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What is Diamond
Carat Weight?

Carat weight is a measure of a diamond's weight,
and a reflection of its size.

1 carat is equivalent to 200 milligrams. Because carat is a record of a diamond's weight – not its size – two diamonds of slightly different sizes may have the same carat weight. A diamond's size is also dependent on how evenly its weight is distributed, and the quality of its cut. Some diamonds are cut to maximize carat weight, resulting in less sparkle. A balance of quality in carat and cut is therefore recommended.

For the best value, look at diamonds slightly lighter than the carat weight you initially want. For example, instead of 1-carat diamonds, consider 0.98 and 0.99-carat diamonds. The difference in size will be negligible, but savings here can be significant.

Explore the relationship between diamond cut and carat weight.

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When diamond rough is cut to maximize its carat weight at the expense of sparkle, the finished diamond is likely to have a lower cut grade than it might have otherwise. While many shoppers will have a clear idea of the carat range they want in a diamond, it is also important to budget for a quality cut grade. We do not recommend large diamonds with poor cut grades as they simply will not deliver an attractive sparkle.

Diamonds with cut grades of Very Good or above will have angles that produce more sparkle than those with lower grades. These diamonds will not be too shallow, or too deep – proportions that can make the diamond appear dark and dull.

deep cut

shallow cut

Diamonds cut too shallow or deep will reflect
less light and therefore sparkle less.


The carat has been used as a weight measurement for centuries, and is derived from the Greek word for carob seed. It is believed that in ancient times, carob seeds were known for their unusually consistent mass from seed to seed.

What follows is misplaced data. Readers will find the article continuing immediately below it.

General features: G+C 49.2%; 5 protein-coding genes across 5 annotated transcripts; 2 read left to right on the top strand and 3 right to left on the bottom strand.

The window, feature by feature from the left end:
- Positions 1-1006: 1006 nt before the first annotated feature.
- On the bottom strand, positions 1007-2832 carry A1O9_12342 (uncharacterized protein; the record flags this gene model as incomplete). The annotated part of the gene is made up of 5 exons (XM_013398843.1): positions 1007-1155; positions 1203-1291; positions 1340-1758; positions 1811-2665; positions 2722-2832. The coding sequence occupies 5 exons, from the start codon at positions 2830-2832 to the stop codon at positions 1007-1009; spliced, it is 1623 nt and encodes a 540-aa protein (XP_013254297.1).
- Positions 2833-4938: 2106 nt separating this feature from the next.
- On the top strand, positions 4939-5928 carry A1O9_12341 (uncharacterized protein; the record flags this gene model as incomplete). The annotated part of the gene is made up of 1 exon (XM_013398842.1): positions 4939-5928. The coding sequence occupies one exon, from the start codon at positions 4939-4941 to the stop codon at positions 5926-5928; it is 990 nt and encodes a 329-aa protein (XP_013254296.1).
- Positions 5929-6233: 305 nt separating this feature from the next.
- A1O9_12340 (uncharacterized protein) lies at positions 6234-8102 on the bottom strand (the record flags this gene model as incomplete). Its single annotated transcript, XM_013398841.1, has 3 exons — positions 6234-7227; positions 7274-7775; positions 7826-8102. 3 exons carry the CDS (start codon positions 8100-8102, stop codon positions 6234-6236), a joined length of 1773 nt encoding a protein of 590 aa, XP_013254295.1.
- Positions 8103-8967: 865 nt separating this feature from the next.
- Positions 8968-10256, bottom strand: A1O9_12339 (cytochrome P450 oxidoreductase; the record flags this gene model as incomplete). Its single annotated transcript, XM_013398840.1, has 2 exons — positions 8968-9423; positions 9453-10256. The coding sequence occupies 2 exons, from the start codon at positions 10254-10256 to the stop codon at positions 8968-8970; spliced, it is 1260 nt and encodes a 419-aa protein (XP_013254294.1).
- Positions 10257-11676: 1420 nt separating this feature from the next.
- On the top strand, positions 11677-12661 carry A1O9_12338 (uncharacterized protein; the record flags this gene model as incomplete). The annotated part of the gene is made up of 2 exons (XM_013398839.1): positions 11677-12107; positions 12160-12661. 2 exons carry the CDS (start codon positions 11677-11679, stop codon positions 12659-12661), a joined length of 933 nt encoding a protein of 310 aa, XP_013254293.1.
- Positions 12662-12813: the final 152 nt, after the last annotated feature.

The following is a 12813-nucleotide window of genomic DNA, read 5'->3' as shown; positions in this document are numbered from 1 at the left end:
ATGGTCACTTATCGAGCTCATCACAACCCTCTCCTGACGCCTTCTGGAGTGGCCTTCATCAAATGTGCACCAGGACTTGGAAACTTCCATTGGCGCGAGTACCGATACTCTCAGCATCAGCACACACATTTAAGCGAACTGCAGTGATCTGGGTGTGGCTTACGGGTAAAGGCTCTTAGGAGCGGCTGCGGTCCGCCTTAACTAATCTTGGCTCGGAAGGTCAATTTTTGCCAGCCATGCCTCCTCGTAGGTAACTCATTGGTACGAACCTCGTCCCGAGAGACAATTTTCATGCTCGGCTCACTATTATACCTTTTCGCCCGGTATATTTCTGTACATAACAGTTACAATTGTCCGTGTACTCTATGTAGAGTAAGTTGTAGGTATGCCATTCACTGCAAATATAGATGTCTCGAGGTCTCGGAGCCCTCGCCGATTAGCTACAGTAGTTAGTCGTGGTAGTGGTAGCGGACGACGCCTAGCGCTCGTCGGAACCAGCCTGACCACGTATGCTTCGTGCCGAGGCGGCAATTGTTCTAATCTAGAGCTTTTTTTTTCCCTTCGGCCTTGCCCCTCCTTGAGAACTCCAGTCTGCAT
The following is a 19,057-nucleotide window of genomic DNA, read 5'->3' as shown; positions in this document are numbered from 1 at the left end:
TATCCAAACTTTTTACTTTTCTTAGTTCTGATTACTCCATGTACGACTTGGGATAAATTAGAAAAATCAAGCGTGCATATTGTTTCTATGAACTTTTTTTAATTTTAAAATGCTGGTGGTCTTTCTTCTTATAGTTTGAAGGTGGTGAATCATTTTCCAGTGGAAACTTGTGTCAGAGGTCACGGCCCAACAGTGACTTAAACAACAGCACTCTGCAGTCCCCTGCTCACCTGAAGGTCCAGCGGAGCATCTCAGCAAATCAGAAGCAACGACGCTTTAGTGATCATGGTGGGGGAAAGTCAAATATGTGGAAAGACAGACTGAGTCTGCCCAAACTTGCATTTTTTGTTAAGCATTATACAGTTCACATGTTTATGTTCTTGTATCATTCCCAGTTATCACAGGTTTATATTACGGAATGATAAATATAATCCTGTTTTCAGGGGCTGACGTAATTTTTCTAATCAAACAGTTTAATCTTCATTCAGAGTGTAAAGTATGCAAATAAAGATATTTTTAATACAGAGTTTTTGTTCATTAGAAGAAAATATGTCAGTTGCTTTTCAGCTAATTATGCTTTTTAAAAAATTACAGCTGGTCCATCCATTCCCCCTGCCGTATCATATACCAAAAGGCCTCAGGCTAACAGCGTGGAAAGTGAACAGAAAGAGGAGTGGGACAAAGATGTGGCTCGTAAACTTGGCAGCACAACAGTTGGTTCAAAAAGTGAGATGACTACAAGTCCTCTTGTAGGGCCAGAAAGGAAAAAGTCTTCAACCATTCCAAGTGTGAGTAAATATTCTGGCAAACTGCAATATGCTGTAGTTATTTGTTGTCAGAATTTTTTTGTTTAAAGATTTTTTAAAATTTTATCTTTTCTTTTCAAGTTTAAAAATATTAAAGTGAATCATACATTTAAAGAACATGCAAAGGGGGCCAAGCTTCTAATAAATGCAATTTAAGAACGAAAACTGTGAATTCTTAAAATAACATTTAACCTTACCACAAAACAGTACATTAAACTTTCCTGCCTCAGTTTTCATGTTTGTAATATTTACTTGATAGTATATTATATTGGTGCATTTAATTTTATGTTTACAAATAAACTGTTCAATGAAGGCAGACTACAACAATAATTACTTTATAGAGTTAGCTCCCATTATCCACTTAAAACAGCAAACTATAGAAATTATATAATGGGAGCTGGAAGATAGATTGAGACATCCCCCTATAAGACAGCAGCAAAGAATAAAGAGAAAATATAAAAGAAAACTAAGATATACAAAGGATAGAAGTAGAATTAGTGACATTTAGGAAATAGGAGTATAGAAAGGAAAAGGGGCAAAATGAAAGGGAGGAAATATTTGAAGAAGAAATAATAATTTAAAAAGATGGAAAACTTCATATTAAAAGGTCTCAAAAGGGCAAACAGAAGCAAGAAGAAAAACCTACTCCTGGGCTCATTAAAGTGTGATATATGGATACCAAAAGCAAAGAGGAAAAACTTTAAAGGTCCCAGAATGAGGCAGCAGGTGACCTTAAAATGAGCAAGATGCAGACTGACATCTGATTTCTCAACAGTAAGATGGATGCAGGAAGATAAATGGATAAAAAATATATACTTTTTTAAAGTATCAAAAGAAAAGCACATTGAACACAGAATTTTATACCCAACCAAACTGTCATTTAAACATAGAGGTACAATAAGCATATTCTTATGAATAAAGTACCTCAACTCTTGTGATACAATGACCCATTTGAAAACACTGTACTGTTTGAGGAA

While the modern definition of a metric carat was established in 1907 – divisible into 100 points, of 2 milligrams each – it has been used to name various mass values in different regions. In Egypt, for example, 1 carat was 195 milligrams, while in London and New York it was 205 milligrams. Today, the 200-milligram carat measurement is used all over the world.


According to a 2013 study conducted by The Knot, the average diamond carat weight purchased is 1 carat. Step-cut diamonds such as the asscher and emerald cuts often have a slightly larger average carat weight. These shapes are designed with large open tables at the top of the diamond, and typically have a larger depth percentage than round diamonds. This means that, when viewed from the top as set in a ring, these shapes require a larger carat weight to look comparable in size.

Conversely, marquise and pear cuts have elongated silhouettes that allow them to appear larger and have a greater surface area than other fancy diamond cuts that measure the same in carat weight. These shapes are recommended if you are looking for a diamond that seems as large as possible within your budget.

asscher 1.23 ct

cushion 1.20 ct

emerald 1.23 ct

oval 1.19 ct

pear 0.93 ct

princess 1.23 ct

radiant 1.34 ct

round 0.98 ct

marquise 1.08 ct

Choosing your carat weight

When it comes to choosing a carat weight for your loose diamond or engagement ring, it is best to balance personal taste with the need to purchase within a budget. Remember that size is not everything – cut, clarity and color also affect the overall quality and appearance of your diamond.

If browsing our diamond inventory, look for diamonds that are very slightly below the carat weight you consider ideal. For example, instead of just filtering for 1-carat diamonds, explore those at .97 and .98-carats. The difference in size will be negligible, yet you can save significant amounts that can be put towards a better quality setting, or a higher diamond cut grade.

Written by Paul Meiterman, Gemologist at Ritani

Paul Meiterman G.G., A.J.P., C.G. (Graduate Gemologist, Accredited Jewelry Professional, Certified Gemologist American Gem Society) is the Chief Gemologist at Ritani. With over 15 years of experience, he worked in the GIA laboratory as Quality Assurance Gemologist and now works in our factory alongside the top cutters, balancing out size, clarity and proportions for maximum beauty and value, making sure to bring out the best in every diamond.

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